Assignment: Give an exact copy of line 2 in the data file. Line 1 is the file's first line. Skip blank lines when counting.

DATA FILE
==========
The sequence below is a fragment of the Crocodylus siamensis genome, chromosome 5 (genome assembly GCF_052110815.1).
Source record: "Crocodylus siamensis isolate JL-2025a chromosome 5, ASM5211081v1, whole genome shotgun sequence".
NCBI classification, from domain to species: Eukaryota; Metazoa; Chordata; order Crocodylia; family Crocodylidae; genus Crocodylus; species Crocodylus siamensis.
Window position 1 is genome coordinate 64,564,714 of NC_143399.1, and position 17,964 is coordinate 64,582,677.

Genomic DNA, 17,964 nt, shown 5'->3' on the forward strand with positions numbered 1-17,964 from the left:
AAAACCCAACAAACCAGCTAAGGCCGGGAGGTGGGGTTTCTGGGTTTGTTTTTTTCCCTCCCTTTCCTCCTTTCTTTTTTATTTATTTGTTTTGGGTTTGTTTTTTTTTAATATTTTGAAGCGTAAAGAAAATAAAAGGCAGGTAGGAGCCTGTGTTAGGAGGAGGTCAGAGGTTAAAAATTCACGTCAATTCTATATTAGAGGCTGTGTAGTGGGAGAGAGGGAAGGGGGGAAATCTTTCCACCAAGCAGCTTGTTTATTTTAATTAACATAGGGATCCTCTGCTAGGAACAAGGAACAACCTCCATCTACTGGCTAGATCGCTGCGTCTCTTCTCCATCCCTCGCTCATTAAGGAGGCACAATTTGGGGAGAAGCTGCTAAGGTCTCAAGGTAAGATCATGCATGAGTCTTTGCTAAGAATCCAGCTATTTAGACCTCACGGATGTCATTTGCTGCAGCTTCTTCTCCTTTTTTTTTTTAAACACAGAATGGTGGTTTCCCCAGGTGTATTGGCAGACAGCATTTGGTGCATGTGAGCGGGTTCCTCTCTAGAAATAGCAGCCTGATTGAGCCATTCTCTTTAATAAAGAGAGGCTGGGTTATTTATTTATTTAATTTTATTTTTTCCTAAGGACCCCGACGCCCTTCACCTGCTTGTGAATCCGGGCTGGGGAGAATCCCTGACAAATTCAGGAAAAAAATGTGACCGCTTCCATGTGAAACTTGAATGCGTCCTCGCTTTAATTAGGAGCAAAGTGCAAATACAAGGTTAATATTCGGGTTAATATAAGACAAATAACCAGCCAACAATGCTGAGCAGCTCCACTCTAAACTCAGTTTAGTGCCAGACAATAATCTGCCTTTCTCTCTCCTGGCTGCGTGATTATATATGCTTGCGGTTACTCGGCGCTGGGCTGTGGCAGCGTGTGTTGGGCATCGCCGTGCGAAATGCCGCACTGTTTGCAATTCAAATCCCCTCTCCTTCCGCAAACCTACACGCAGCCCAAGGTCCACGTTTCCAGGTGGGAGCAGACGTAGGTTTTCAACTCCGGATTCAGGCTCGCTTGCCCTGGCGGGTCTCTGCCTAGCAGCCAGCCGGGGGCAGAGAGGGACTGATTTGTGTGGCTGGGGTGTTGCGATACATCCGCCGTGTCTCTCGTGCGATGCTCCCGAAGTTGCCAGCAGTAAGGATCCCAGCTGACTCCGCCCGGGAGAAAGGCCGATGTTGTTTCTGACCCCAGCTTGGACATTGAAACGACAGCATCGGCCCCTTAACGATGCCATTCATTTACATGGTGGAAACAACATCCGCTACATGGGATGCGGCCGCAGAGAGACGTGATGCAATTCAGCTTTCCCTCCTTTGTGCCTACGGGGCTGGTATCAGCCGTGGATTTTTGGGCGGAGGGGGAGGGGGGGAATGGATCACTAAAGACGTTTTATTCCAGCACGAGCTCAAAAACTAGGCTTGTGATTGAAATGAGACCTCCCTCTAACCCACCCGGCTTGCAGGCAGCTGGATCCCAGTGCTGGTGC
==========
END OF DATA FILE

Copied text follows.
Source record: "Crocodylus siamensis isolate JL-2025a chromosome 5, ASM5211081v1, whole genome shotgun sequence".